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Joint Chiefs to Congress: Budget Cuts Will Result in Deaths

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Commandant of the Marine Corps General James F. Amos speaks along side Chief of Naval Operations (CNO) Admiral Jonathan Greenert before the House Armed Services Committee in 2012. US Navy Photo

Commandant of the Marine Corps Gen. James F. Amos speaks alongside Chief of Naval Operations (CNO) Adm. Jonathan Greenert before the House Armed Services Committee in 2012. US Navy Photo

The Joint Chiefs of Staff made another round of dire warnings about impending sequestration at a hearing Wednesday, this time telling the House Armed Services Committee who may die because of budget problems — and how.

Rotary-wing pilots face particularly grave risks, according to service chiefs.

General Ray Odierno, chief of staff of the Army, pointed out that Afghanistan may well be the most challenging environment U.S. military helicopters have ever faced. While the forces in Afghanistan have top priority for funding, the new waves of troops heading to the field will be less-prepared. He said 37,000 flying hours will be cut from training, creating a shortage of 500 new pilots.

Less-prepared helicopter pilots, he said, are at a higher risk of crashing and dying, taking their passengers with them.

Soldiers may also die in greater numbers because of a lack of large-scale training exercises. Odierno said the Army is currently trained up at a squad level, rather than the battalion-level preparation it aims for. Without the practice of coordinating on a large scale, failures could lead to more deaths.

General Frank Grass, head of the National Guard, said he’s worried for his rotary pilots as well, citing their operations as a blizzard hit the northeast United States earlier this month. As training suffers, he said, National Guard pilots doing search and rescue across the country are in more danger. And if unmanned vehicles used on the Southwest border are cut, UH-60s will have to fly more missions, deteriorating even more quickly, even as the Guard defers sustainment and maintenance requirements for aircraft.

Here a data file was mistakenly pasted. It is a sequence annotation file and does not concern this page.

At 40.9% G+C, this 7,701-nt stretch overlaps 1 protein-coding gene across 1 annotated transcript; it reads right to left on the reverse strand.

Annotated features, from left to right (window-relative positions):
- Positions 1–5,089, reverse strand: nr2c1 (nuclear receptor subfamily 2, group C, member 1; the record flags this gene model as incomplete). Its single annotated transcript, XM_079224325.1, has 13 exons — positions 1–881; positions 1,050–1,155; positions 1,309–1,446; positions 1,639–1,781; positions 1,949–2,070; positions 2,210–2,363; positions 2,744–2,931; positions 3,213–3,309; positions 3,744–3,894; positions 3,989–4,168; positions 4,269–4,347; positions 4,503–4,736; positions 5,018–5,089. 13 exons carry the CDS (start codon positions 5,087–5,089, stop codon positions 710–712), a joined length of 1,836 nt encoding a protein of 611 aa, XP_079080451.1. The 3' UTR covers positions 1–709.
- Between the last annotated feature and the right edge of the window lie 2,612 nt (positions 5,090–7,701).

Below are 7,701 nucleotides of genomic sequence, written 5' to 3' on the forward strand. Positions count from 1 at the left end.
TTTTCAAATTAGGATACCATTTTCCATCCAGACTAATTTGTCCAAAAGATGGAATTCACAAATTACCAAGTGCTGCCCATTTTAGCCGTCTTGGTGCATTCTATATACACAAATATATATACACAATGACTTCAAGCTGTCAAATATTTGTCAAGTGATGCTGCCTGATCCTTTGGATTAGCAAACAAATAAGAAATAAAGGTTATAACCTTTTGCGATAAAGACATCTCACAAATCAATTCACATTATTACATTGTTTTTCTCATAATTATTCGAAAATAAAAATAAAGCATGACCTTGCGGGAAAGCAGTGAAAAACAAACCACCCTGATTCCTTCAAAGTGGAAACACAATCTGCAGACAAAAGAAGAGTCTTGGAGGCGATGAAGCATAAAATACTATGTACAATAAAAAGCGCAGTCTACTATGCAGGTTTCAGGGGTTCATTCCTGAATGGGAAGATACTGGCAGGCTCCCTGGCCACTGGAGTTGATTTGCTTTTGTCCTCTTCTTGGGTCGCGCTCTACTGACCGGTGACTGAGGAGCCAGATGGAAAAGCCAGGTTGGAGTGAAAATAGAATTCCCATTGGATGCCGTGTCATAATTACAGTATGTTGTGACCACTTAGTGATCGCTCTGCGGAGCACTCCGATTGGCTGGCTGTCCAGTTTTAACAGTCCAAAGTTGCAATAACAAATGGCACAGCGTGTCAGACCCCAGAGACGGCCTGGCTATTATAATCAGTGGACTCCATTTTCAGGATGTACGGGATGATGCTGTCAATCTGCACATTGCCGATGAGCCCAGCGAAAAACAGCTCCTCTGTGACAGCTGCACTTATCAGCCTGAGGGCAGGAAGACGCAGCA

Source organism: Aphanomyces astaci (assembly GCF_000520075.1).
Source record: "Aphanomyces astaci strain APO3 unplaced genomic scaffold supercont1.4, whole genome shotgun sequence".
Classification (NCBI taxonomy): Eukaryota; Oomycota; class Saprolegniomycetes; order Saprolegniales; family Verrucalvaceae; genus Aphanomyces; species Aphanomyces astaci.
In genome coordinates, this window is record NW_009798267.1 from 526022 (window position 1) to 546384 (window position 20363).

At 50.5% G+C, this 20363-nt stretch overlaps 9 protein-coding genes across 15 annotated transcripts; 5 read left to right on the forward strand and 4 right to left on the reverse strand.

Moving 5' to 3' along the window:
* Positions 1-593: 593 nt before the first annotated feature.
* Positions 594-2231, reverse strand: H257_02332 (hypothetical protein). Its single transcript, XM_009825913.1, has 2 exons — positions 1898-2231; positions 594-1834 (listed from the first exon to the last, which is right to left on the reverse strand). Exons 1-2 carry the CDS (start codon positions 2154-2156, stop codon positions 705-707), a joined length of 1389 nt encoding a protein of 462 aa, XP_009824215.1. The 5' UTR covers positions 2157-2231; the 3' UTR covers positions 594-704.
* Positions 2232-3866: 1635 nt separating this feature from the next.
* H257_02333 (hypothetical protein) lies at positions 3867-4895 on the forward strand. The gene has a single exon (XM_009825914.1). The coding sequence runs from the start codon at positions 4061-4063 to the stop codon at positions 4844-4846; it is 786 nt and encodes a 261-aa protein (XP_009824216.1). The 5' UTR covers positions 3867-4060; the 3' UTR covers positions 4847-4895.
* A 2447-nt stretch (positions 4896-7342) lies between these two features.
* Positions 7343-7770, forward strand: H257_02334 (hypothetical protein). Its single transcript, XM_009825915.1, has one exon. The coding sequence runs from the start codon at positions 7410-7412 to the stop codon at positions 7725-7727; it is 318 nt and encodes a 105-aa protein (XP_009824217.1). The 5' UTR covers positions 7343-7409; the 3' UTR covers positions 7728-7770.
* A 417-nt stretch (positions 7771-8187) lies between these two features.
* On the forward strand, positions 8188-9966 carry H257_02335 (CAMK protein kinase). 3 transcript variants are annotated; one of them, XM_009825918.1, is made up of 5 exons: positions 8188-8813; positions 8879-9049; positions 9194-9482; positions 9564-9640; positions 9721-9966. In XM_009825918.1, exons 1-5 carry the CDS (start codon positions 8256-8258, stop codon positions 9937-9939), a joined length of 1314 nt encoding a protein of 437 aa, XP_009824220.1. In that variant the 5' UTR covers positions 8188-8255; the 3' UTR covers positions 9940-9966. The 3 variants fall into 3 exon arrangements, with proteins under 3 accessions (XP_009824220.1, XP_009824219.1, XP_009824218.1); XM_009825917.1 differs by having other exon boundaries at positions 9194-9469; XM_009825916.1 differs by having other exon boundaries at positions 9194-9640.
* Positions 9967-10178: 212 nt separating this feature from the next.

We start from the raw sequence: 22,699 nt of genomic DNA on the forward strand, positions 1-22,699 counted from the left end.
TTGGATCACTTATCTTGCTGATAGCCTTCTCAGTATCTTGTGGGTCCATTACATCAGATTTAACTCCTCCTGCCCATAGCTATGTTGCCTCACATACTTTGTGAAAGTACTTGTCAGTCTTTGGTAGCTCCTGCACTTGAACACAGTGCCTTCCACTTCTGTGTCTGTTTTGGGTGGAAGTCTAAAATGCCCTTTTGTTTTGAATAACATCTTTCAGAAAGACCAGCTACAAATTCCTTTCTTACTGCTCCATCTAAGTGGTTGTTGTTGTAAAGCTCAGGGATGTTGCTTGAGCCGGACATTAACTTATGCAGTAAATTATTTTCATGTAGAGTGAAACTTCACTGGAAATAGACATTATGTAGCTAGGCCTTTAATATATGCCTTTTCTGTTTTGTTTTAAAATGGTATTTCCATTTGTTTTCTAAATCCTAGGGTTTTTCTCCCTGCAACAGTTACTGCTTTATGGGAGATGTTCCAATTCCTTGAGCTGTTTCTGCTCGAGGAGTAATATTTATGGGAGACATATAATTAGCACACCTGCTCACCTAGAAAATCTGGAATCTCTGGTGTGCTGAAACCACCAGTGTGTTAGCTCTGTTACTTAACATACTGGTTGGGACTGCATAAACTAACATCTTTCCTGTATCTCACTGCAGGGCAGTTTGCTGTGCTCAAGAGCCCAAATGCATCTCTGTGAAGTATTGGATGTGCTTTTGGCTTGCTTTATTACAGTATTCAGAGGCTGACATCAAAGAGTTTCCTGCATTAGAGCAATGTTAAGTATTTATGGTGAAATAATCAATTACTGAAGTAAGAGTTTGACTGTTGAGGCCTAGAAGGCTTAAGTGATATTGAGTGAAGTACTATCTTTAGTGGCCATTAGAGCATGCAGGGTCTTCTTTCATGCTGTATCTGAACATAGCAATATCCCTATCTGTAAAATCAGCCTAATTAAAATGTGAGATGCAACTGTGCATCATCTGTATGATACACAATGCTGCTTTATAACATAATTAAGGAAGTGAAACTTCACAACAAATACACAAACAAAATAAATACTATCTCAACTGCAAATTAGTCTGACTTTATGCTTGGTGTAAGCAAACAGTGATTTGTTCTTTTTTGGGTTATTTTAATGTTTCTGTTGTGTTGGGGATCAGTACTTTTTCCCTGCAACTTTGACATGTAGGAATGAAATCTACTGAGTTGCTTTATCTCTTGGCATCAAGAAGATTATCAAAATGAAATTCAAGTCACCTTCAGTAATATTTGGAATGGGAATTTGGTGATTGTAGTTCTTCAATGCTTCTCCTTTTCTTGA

The National Guard also will delay and cancel training events for 13,000 soldiers responsible for responding to chemical and biological terrorism attacks and domestic industrial accidents.

Fixed-wing pilots are on the firing line as well. According to Chief of Naval Operations Admiral Jonathan Greenert, Central Command would end up short one carrier aircraft wing. Then the Navy could not support both Afghanistan operations and any emergency in the Persian Gulf. Ships also will be unavailable for counterterrorism in Africa and drug-smuggling interdiction off the coast of Latin America.

The Air Force will lose F-35 readiness, said General Mark Welsh, Air Force chief of staff. As two-thirds of its combat units curtail training, he added, “Most, if not all, will be completely non-mission-capable by July.”

And Marine Corps Commandant General James Amos said the service’s nine squadrons will have fewer than half the aircraft they need ready to operate by the end of fiscal 2013. The next two squadrons on their way to Afghanistan will be at full strength, he said, but that just rolls the shortage on squadrons down the line.

“The squadrons that are back home preparing to go will have less than five of a twelve-plane squadron,” he said.

Amos gave a rundown of the non-Americans whose lives depended in the past three years on operations the Marines wouldn’t have money to carry out under sequestration and the continuing resolution. He counted hundreds of thousands of civilians rescued from floods in Pakistan, a typhoon in the Philippines and the tsunami that struck Japan.

Welsh stressed that the armed forces will have no a choice but to respond the next time they are called, regardless of shortfalls.

“When the next major conflict starts we will send our combat force to fight,” Welsh said. “And they will go, and they will die. In higher numbers than they have to.”